Claudio Ranieri Sacked By Juventus: The Right Move for Both Parties

Danny PenzaSenior Writer IMay 19, 2009

MILAN, ITALY - MAY 10:  Head coach Claudio Ranieri of Juventus during the Seria A match between AC Milan and FC Juventus at the Meazza Stadium on May 10, 2009 in Milan, Italy.  (Photo by Claudio Villa/Getty Images)

After Juventus' 2-2 tie against Atalanta Sunday, Claudio Ranieri said he was "99 percent" sure that he would be walking the Old Lady's sideline next season.

As we learned Monday, that statement was far from the truth.

Just 24 hours after making the declaration of his future, the Tinkerman got the axe in a move that was expected by most after the season had come to a close. Juventus is not a club to fire a coach in season, but sometimes things change.

No matter what you think of the timing of the firing, the choice to part ways certainly will bring a smile to many of the Old Lady faithful and is the right decision if Juve want to contend for silverware next season and in the years to come.

A year ago at this time, Ranieri was being praised by many for leading Juve to a third place finish in their first season back from Italy's second division. Those same people were thinking that Juve could take the next step and challenge Inter Milan for the Scudetto, but as the season went on, things began to slowly go down the drain.

Because of injuries in throughout the year, especially in the first half of the fixture list, the Tinkerman was not able to do what his nickname makes you think he does. At times, almost half the squad was out with one injury or another and it seemed as though a different player each week was catching a case of the muscle strains.

But despite that, the team was winning and with the injured getting healthy after the winter break, things only looked up.

My, oh my, how things changed.

To say the second half of the season has been disappointing would be an understatement. Juve have gone two months without a win and are now battling to hang onto third place and a Champions League spot for next season.

Over this period of time, including two draws against the two worst teams in Serie A, it was clear that the players had lost faith in their tactician. This was especially true amongst the Old Guard and the likes of Gianluigi Buffon and Alessandro Del Piero were growing increasingly fed up with what was going on in front of them and it was clear that they were ready for some type of change.

Would you rather risk seeing some of the best players in your team's history basically give up on the team they stayed with in its darkest days or part ways with the coach that they don't trust anymore?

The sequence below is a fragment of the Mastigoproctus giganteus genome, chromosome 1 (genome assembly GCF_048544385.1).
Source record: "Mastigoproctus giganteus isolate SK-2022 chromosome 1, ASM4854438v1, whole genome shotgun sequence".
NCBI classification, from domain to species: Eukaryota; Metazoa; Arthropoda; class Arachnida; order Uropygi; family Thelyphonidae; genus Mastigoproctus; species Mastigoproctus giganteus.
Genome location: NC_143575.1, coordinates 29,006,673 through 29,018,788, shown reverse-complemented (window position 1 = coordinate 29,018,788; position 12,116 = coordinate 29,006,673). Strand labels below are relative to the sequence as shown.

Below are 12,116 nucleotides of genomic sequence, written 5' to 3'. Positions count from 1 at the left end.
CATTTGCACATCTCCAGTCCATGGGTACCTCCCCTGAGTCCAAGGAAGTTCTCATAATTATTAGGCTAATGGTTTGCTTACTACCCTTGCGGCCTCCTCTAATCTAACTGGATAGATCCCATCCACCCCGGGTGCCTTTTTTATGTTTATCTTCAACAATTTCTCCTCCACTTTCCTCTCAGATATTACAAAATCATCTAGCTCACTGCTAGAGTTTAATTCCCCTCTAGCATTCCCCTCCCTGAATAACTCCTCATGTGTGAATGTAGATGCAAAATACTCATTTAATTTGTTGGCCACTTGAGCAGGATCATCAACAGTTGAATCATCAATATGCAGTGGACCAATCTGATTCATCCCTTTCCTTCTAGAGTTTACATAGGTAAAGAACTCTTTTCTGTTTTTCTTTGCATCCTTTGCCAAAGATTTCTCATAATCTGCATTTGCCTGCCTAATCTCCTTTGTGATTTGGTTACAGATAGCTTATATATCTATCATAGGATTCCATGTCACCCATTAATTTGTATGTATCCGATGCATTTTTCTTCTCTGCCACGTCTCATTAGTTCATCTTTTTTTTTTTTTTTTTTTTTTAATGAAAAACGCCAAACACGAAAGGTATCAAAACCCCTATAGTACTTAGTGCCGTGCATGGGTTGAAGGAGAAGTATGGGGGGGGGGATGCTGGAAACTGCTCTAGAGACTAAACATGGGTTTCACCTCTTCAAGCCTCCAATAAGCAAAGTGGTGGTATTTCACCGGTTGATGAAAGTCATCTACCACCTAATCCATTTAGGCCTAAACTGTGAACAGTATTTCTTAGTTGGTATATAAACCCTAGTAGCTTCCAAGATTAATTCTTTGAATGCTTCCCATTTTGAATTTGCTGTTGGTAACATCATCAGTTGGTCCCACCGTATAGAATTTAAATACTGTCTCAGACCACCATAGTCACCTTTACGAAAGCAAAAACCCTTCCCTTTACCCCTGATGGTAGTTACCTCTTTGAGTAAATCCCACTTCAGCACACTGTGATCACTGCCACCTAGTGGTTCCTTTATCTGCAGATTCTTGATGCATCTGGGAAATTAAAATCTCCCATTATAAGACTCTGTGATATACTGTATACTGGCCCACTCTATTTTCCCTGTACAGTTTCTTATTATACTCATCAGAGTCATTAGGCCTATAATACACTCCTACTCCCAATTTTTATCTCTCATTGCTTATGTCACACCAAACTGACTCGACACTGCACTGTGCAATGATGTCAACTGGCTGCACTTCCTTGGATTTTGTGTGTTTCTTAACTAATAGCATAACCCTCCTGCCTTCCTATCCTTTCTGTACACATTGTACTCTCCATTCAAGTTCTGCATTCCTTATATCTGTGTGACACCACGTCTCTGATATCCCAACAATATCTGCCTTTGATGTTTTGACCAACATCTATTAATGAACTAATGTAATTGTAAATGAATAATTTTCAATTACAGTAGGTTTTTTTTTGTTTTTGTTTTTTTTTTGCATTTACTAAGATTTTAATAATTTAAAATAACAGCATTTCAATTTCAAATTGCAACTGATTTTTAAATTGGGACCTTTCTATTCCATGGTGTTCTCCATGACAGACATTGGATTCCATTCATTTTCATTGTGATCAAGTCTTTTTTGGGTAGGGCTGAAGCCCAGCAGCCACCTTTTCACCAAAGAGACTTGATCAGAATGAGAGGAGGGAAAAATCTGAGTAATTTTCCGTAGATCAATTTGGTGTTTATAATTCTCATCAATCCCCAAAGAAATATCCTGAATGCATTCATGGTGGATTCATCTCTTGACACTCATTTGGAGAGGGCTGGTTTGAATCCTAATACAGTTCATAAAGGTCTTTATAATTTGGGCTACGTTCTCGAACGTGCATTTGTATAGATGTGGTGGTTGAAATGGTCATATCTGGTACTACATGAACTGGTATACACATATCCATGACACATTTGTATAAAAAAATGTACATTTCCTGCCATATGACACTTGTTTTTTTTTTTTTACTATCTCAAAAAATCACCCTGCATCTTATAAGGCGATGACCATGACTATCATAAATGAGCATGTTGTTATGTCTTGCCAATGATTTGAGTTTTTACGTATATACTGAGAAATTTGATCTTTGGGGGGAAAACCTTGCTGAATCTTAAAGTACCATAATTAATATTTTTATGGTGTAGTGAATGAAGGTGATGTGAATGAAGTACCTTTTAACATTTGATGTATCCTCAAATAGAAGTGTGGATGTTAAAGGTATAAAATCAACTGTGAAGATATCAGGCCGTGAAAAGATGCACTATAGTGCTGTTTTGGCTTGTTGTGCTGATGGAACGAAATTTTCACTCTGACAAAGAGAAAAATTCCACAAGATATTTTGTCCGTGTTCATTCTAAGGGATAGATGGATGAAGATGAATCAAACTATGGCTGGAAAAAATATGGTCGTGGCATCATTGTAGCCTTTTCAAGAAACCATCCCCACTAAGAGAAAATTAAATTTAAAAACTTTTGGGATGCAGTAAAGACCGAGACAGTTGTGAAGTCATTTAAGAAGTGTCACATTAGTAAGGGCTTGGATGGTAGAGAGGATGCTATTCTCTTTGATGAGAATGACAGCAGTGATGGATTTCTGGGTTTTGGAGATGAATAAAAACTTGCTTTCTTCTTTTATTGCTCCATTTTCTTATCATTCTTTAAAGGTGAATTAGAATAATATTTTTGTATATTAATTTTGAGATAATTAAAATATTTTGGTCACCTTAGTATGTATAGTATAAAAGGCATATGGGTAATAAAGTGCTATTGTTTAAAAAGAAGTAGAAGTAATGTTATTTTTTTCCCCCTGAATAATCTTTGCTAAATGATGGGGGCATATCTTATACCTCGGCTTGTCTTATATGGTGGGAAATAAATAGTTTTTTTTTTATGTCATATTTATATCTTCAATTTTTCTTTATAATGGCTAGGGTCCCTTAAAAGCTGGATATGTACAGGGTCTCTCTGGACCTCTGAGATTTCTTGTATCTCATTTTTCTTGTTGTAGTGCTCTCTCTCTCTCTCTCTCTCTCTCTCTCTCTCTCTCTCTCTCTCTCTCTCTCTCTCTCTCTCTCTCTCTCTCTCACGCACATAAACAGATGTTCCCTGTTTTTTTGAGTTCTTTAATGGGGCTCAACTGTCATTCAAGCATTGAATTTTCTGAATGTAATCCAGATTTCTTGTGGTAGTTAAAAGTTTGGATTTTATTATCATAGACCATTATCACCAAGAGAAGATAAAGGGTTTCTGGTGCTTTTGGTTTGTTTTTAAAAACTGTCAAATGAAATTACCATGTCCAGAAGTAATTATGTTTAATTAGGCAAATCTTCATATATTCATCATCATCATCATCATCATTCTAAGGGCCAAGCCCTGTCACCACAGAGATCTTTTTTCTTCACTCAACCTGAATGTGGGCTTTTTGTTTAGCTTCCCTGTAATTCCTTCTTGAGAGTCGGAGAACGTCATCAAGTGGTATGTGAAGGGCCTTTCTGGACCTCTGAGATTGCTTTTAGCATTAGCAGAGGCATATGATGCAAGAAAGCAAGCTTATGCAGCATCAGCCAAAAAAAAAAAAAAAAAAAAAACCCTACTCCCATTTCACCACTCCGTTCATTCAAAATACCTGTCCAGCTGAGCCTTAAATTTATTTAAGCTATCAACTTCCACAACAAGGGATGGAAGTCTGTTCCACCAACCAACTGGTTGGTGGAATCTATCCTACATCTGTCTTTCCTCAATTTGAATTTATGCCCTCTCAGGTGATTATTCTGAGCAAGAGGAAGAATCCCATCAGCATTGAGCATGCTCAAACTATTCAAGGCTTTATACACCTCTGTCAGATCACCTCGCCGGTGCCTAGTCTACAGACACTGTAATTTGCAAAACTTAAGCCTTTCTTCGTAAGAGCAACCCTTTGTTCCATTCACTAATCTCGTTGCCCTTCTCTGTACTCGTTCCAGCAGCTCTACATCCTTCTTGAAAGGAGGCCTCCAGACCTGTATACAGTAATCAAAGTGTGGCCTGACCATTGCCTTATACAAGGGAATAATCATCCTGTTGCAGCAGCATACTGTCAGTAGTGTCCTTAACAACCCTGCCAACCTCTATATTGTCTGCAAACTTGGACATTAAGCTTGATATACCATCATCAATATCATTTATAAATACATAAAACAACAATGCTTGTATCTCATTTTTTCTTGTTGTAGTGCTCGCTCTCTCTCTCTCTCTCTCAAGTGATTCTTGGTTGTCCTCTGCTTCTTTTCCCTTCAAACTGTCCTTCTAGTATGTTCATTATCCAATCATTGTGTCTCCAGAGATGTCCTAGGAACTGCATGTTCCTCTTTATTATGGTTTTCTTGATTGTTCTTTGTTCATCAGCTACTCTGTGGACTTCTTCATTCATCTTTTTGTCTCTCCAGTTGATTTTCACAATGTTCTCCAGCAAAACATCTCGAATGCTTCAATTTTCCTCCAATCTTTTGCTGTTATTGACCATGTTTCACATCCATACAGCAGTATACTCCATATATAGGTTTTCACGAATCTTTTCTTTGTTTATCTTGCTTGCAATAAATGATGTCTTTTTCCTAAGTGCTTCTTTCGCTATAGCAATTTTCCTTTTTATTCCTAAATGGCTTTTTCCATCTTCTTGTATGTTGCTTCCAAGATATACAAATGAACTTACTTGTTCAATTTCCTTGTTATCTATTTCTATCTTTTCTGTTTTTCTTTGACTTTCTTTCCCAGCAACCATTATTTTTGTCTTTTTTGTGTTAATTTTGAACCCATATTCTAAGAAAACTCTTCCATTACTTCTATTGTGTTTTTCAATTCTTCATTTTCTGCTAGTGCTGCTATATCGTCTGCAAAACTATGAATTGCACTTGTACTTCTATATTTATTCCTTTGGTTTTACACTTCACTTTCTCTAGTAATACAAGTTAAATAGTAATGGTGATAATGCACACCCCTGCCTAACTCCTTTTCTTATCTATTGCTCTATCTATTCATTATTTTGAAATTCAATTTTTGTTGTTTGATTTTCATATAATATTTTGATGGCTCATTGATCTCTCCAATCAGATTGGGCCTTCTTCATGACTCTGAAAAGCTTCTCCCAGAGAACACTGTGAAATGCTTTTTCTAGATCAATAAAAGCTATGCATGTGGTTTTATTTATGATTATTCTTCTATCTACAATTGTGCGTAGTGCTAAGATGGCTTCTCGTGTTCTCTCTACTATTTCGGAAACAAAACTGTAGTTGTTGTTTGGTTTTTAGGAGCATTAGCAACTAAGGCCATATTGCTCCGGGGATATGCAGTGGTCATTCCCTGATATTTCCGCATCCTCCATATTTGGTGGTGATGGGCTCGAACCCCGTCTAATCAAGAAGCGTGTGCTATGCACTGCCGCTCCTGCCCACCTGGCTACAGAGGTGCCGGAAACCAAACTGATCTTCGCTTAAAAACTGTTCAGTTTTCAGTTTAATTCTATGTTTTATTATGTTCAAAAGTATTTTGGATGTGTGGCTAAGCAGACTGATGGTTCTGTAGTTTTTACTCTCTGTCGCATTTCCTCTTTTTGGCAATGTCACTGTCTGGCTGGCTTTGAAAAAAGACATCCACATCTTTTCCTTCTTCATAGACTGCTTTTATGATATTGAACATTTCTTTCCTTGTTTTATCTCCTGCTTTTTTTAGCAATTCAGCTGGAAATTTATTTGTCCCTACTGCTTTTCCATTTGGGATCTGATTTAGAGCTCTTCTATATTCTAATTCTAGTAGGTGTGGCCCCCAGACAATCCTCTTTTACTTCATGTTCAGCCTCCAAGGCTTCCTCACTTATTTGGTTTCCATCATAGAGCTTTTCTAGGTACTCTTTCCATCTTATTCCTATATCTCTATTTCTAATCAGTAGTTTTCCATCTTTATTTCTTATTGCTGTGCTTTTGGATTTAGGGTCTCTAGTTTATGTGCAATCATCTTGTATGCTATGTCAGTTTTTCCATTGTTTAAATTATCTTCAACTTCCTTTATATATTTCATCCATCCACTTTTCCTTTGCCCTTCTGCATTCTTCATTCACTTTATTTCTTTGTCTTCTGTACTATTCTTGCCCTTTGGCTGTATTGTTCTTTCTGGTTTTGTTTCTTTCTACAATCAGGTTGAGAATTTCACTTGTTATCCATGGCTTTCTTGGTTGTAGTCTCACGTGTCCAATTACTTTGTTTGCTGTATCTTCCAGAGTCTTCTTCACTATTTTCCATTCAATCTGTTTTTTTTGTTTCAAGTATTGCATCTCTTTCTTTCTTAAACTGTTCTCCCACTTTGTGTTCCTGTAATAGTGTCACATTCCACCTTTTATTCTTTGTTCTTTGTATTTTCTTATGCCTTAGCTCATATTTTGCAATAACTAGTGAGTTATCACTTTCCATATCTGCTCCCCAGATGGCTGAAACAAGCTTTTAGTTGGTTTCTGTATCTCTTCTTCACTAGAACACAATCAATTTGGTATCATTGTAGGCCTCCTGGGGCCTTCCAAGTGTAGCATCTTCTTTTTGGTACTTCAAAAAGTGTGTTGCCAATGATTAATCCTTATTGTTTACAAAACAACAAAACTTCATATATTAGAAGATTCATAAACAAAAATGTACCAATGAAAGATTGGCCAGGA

The slide can be linked to a number of things. Poor tactics, poor squad selections, terrible defense, some more injuries. You name it and it probably happened during the last two months.

His reluctance to field Italy's best young talent, Sebastian Giovinco, frustrated many and for good reason. When Ranieri finally got some wits about him and set the Atomic Ant wild, the results were evident.

Juve needed some creativity in their side and Giovinco was providing it. He burst on to the European scene in the second leg of the Champions League first knockout stage against Chelsea and his performance against Bologna was simply breathtaking to watch.

Then, not because of his 5'5" frame, but because of Ranieri, little Seba disappeared and was on the bench again. No reason given, just the sight, once again, of the diminutive playmaker sitting on the bench waiting for his chance to play.

Seeing the combination of the defense struggling and the star of the future sitting on the bench was the straw that broke the camel's back as far as the Juve faithful viewed things.

And things were changing amongst the equally maligned hierarchy in Turin.

The Juve board went from supporting Ranieri no matter what the result was to saying that his job will be evaluated at the end of the season.

The results that the team had certainly did not help his case to stay, no matter how safe Ranieri actually did feel, but there were no signs of a firing before the season ended and that's why the sacking has some celebrating a little earlier than anticipated.

So now, two weeks before one of the most-important summers in the team's recent history outside of demotion to Serie B, the team will be led by former defender Ciro Ferrara.

Two weeks is probably not enough time for Ferrara to make a huge impact on the squad, but with Ranieri now out of the picture, it's a step in the right direction to reclaim former glory.